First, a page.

Bugger of a year, I think we’ll all agree. This is the first time since 1986 that I have not left the country – the UK in my case – which gives me pause for thought and a huge dose of travel wistfulness.
It’s hot in a face-searing, bone-sapping, migraine-inducing way that they definitely don’t warn you about before they open the plane door – “Welcome to Berlin where the local temperature is WHAAAAAT the…”.
Stick a geologist in front of the Giant’s Causeway and this is what they’ll say. Sixty million years ago, give or take a week or two, molten lava erupted through the chalk beds of the Irish Channel and formed a huge, bubbling lava field, hundreds of thousands of square kilometres in size.
The leaflet promises ‘Authentic Slovakia’ and while I regard the word ‘authentic’ as suspiciously as the next travel writer, I’m assured by the tourist office assistant that this is the real deal.
It’s all in the intonation.
“May God help you!” – the rising word ‘God’ stretched out across several syllables and the ‘help you’ a dismissive, downbeat ‘help ya’, as the officer waved us through.
What were you doing forty years ago this summer? (I will accept the answer ‘not being born yet grandad’).
Let’s say you were going to write some new travel books, and design and launch a new travel publishing website to promote them. Would you A) take the current temperature of the world in turmoil and decide not to do any of that or B) . . .?
I’ve gone with B.
I had dinner with Lisa Stansfield once, as it turns out, in London. I saw Oasis play in Adelaide, and Blur in Washington DC. In Las Vegas I once had a front-row table for Engelbert Humperdinck, and THAT is a story my friends, I can tell you.
Like the departing dolphins in ‘The Hitchhiker’s Guide to the Galaxy’, I’m leaving the planet that has sustained me for decades, with some regret and with great gratitude.
It’s easier than it’s ever been to write a book and get it published. First, you write a book. And then second, you publish it on Amazon or another platform of your choice, with a minimal amount of formatting work and couple of clicks. It’s that easy. Even I did it, with Takoradi to the stars (via Huddersfield).
On Friday 24 May, a record number of flights took to the skies over the UK – more than 9,000 planes in the air in 24 hours (the same day, incidentally, that schoolchildren around the world staged their latest climate strike). That won’t be the last record broken. But it might be the one that forces you to have a serious conversation with yourself as a traveller or, like me, a travel writer.
51, 10 and 55. Remember those three numbers, because I’m about to tell you the truth about travel writing and book sales.
A long time ago, in a galaxy far, far away I got roped in by my publisher to help with launching Rough Guides as a travel guidebook series in America. I say ‘roped in’. I mean ‘flown to New York, put up in a swanky hotel and asked to drink white wine with beautiful people’.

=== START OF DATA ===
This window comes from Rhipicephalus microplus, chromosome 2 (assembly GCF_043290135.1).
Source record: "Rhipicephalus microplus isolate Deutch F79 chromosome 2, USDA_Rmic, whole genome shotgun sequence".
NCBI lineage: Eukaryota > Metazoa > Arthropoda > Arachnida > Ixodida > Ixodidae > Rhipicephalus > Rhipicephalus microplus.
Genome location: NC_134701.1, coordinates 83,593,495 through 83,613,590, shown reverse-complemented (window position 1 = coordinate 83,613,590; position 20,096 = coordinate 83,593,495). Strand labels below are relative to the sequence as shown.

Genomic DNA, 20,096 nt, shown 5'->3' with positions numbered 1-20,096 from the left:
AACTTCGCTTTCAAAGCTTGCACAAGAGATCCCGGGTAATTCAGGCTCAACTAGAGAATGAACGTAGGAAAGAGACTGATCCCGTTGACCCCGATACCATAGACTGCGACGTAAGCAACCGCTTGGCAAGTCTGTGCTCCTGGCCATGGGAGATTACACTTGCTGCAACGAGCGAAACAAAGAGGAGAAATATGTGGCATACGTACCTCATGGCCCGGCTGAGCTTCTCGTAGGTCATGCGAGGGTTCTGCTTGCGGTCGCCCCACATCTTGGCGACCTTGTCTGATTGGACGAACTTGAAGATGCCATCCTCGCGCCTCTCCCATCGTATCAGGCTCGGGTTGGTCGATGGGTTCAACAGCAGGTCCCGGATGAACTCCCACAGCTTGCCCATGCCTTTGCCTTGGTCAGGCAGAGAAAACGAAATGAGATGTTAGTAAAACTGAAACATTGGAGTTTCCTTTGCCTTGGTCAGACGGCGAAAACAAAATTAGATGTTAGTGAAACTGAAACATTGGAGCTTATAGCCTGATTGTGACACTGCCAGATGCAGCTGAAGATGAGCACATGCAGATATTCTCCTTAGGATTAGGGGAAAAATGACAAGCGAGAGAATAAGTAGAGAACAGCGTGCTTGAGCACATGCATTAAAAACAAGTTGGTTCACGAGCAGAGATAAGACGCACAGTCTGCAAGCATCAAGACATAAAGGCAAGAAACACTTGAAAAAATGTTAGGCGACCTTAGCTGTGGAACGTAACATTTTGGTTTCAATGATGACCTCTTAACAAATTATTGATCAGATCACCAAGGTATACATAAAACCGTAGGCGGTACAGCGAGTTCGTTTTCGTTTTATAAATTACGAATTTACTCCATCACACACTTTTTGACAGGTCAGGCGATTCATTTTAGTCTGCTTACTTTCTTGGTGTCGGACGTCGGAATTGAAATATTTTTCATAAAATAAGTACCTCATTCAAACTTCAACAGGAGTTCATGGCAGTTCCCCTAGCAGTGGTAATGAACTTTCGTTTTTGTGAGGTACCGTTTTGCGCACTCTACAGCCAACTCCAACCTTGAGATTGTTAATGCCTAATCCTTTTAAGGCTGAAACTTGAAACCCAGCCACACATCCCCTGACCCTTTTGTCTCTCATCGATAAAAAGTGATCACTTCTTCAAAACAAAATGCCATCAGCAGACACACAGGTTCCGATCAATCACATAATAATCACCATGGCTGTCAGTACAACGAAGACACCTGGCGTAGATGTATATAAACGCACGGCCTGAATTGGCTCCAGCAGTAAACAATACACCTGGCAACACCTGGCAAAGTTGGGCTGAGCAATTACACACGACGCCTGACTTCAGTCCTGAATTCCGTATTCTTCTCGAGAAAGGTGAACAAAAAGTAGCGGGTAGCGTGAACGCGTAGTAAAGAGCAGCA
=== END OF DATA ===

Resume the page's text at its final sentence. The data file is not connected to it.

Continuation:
The thing with the job of travel-writing is the number of people who want to do it. I am the expert, it seems – by virtue of being an actual travel writer – and therefore must be in possession of knowledge which can help others become actual travel writers.
Travel guidebooks are useful, insightful, helpful and informative – but they can also be infuriating, misleading, out of date and sometimes just plain wrong. I should know, I write them. So here’s an insider’s view on how to get the most out of your travel guide.
Search on Amazon – All Departments for ‘Takoradi’ and I sit proudly at #1, there not being a lot of products in the world with Takoradi in the title (though, at 381, probably more than you think).
You have to jump through all sorts of hoops to publish a book with Kindle Direct Publishing, but in the end it’s fairly straightforward and there are lots of tools to help you promote your book and keep track of its progress. But with a brand new book, there’s not a whole lot they can tell you straight away.
What would you never leave home without? Here’s my list – and best of all, they don’t cost a penny.
For most of my travel-writing career, coming up with a book title wasn’t an issue. Here’s how it usually went.
Me: I’ve finished that book you sent me to write, on Sicily.
Rough Guide Editor: Great, thanks, we’ll call it The Rough Guide to Sicily.
There is a certain amount of snobbery attached to travel writing, especially applied to those of us at the bus-timetable-and-opening-hours end of the business. In fact, writing guidebooks is somehow regarded as Not Proper Travel Writing.
Here are the 6 things I’ve discovered about travel-blogging so far – excluding the fact that no one – seriously, no one? – calls it trogging.
There is a land, far, far away, where travel writers spend more time than they should. Its siren call lures travelling hacks to an oasis where mere everyday words are not enough to describe the awesome wonders that confront them.
Feel free to play ‘Travel Writer Bingo’ next time you read a travel feature, and see how many of the following crimes against clear, inspiring writing you can spot.